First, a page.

African wild dogs use sneezes to vote on pack decisions, study finds

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African wild dogs use sneezes to vote over pack decisions, a new study has found.

The animals gather to decide when to move away from an area to hunt – in a bid to make their choice known the animals sneeze until an consensus is reached, scientists found.

The joint research by academics from Swansea, Australia and the US monitored the endangered species at the Predator Conservation Trust in Botswana.

They found the dogs used the system when they gather for greeting ceremonies known as “social rallies”. 

Zoologists studied 68 social rallies in their research. Previously, the sneezes were put down to the dogs clearing their airways, but it became clear that the more sneezes there were, the more likely the dogs were to move off and start hunting.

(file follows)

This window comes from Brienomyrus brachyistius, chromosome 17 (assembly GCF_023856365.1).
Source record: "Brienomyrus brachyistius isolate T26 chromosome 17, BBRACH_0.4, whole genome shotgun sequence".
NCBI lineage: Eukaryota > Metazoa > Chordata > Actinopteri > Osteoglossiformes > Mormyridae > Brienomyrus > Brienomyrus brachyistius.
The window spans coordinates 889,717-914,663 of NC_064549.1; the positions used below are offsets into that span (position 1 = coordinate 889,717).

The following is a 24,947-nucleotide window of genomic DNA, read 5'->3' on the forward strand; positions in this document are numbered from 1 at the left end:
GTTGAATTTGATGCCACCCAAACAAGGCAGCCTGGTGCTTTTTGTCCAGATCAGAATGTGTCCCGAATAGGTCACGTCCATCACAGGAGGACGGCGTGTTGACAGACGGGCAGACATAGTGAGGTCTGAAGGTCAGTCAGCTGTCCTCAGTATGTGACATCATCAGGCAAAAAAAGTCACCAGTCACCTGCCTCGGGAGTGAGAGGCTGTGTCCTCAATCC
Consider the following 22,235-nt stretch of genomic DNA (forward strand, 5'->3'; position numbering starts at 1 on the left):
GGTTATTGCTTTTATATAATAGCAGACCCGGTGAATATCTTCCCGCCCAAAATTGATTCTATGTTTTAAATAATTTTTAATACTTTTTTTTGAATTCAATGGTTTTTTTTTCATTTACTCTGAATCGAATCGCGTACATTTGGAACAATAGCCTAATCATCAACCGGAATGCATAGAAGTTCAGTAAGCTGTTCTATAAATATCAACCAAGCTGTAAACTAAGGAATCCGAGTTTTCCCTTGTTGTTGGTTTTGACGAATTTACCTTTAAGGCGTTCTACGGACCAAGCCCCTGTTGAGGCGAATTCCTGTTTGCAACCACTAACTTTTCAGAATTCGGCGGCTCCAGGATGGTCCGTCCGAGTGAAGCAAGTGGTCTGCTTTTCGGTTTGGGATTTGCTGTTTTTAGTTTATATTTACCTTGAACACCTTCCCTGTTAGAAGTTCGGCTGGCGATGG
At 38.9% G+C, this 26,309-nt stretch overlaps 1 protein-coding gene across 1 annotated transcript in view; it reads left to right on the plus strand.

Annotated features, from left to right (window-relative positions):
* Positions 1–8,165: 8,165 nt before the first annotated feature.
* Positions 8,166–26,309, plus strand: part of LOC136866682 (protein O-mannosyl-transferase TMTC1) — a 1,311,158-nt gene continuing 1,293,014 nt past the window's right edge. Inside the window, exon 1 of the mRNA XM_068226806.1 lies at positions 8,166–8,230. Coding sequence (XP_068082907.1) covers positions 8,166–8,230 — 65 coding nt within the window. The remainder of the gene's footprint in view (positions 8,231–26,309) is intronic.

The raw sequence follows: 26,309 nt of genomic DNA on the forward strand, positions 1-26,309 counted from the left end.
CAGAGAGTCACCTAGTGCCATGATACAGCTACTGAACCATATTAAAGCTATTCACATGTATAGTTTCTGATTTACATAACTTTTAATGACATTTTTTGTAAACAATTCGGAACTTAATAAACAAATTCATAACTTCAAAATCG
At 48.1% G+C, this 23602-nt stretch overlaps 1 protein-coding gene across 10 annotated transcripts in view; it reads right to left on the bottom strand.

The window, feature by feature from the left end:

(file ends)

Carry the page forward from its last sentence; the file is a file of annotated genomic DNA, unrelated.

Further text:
Dr Andrew King, of Swansea University, said the sneezes represented a “quorum”, or the minimum number of members of a group or organisation required to make a decision.

He told the BBC: “The sneezes act as a type of quorum, and the sneezes have to reach a certain threshold before the group changes activity.

“Quorums are also used by other social carnivores such as meerkats.”

The study found some sneezes were more important than others. 

Reena Walker, of Brown University, told the BBC: “We found that, when the dominant male and female were involved in the rally, the pack only had to sneeze a few times before they would move off.

“However, if the dominant pair were not engaged, more sneezes were needed – approximately 10 – before the pack would move off”.


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